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The photographer

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  1. Hello John, any news on your Churchill restoration sorry to dive in on this thread but could not find anything on the churchill best regards Guy
  2. Now thats awsome cool, more please :-D The engine looks like its missing the bottom of the crank case is that a rusty big end we are looking at and crank shaft , so there is an engine in there and looking at what the weatcroft collection can do, there is a possibility of a restored engine. well maybe given loads of cash that is. This may also explain why there was a mass oil leak some time ago and yes timbo your correct that the engine was donated to Tiger 131 as it was an easier engine to fix was less troublesome and available (I think that the engine from 131 was sectioned years ago by the royal engineers not sure of the regiment but sectioning was done) I do have to say one thing is it not strange that something so bad and a symbol of death and destruction can turn to something so good as in a major tourist attraction, a study piece for modern engineers and given the funds a working living wonder) I have pictures of 300 then (battle of the bulge casualty and pre battle with german engineers) and now at Bov do any of you know where tiger II 104 was taken. ?
  3. hi all yes I do mean the la Gleize 213 Kt anyone have pictures of the in side
  4. hi again, The drive flange is part of the turet Drive system the experts can explain whats whats,,, Correct the interior is in good condition as you would expect from the Tank museum, however its bare there is no transmission and most internal fittings are missing, the turret however a complete contrast and is almost totally complete. The other tiger II is as bare all over as well including the turret, Btw the belgium king tiger 132 is also in the same condition no engine and no transmission most bits missing. does any one out there have any pictures of the internals of the othe kings around the world,,,,? regards G
  5. Hi, I really like this idea and looking at the wreck its mind blowing the pictures were taken May this year 2011 with visability at 22 metres all I can say is wow and go for it. The tanks recovered in France were not treated straight away and spent many months without treatment in the open I remember when they were first recovered well the first one or two, If I remember correctly one was a Preist and due to oil and silt ladened with oil, resulting in the personal effects of some of the crew being intact enough to read letters these were recovered including a leather jacket with a guys name in it and by careful checking with the US war department he was traced and reunited with his kit all be it in a different condition to the last time he saw it. Im sure some of you will have more details on this..? My point is corrosion if not treated straight away can lead to complete deteration in a short time the condition of the French kit is parcially due to this. with the correct work there is no reason that you could end up With a reasonable exhibit especially as these were in the process of being delivered in that no doubt that the majority of the tanks will have been treated and sealed for the journey across the salty waters of the Atlantic. you never know what you will find. BTW and unfortunatly the valantine tanks in Studland as far as I can find out have all been destroyed to a point of beams and bogies due to a Diver recovering live Amo in the 1990s the RN decided in the interests of public safety to blow them up. I truly hope this is wrong and something is more or less intact. follow you dreams as its better to regret something you have done rather than regreting not doing anything good luck guys The Photographer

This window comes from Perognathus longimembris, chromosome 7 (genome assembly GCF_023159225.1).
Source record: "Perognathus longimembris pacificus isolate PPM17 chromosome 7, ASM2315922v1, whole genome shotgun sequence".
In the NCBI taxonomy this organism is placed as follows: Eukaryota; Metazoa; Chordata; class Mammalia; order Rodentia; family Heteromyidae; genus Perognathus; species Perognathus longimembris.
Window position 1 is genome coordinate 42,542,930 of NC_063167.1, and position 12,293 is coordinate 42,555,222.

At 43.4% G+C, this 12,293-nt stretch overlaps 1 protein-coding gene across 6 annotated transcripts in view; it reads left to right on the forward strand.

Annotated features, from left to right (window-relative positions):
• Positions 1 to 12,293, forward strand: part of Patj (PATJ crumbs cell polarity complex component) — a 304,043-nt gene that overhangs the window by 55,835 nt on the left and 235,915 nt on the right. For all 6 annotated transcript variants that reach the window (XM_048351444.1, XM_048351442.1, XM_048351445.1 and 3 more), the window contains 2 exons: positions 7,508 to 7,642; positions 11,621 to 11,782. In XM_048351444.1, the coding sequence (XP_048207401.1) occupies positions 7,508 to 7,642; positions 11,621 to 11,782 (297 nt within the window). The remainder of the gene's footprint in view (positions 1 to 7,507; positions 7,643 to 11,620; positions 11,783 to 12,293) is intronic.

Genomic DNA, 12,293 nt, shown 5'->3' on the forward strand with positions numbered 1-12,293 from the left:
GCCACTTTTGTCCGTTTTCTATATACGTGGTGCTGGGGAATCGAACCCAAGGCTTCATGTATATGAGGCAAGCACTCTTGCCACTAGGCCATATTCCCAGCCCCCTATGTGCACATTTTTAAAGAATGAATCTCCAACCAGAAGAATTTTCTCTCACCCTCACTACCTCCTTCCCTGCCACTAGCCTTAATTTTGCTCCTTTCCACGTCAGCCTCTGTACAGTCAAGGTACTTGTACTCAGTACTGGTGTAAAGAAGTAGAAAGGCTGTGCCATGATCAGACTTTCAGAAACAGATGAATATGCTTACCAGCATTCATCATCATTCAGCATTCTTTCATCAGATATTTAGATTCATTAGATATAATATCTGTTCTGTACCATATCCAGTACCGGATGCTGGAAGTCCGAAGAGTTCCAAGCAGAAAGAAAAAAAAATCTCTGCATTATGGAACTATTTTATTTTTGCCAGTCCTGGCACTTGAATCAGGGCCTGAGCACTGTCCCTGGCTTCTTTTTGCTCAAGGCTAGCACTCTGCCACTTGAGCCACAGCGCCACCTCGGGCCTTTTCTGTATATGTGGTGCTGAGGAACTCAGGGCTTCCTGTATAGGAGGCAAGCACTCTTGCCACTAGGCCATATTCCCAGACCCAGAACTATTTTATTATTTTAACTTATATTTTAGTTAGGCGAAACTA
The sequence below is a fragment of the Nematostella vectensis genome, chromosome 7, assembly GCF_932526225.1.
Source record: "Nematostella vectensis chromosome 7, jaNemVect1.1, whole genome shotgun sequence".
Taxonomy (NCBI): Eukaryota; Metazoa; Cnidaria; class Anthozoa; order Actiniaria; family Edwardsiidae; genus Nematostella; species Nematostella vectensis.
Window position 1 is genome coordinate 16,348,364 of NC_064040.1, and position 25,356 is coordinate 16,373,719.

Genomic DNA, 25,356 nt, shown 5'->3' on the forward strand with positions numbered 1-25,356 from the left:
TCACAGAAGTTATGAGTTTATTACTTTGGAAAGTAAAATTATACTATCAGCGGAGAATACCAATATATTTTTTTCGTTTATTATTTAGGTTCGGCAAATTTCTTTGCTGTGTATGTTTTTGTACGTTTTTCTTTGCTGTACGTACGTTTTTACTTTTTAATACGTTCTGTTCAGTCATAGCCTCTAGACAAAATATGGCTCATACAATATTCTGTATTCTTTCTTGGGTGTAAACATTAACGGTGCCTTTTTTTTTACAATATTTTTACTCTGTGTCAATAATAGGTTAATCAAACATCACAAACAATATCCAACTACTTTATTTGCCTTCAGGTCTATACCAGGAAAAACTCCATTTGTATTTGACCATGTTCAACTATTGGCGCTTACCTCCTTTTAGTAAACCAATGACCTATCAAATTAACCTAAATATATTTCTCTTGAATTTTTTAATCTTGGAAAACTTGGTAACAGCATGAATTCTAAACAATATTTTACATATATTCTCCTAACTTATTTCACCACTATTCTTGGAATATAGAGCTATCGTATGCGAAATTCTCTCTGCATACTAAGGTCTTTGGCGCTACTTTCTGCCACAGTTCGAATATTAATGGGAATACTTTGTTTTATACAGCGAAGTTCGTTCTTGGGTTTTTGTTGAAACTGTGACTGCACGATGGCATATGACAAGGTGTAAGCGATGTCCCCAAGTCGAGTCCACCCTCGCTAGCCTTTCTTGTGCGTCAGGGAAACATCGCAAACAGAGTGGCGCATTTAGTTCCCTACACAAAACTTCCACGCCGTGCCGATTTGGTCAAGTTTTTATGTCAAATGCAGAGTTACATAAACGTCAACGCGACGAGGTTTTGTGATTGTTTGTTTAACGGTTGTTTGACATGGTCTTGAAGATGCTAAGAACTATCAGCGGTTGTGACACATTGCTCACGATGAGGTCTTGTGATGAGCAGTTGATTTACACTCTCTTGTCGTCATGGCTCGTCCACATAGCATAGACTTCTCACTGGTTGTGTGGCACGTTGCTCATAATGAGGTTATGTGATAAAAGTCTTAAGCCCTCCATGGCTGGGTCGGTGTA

6. Hi guys the inside looks like this its empty needs lots and lots to fill the space before it can run best regards Guy M Evans
  7. Dear all, I m an engineer that just happens to love military vehicles of all ages and types, I am truly fascinated by any restoration be it plane, Tank, truck, or steam engine, it makes no difference. I dream of having the skill to restore something in the same fashion as the WW1 Denis Team on this site all I can say is Wow dedication and devotion a truly remarkable restoration. I have 1 belief mechanical things should work not stand idle in a museum; Planes should fly tanks role and trucks truck. I am a photographer not strictly professional, but as part of this I take pictures of military vehicles aircraft included, these are usually hidden away in the little industrial estates, private collections, road sides attractions etc. I travel a lot all over Europe and the UK. The benefit of this is I get the opportunity on occasion to view projects otherwise kept under raps hidden away or just happen to be on route. So hello all and best regards TP
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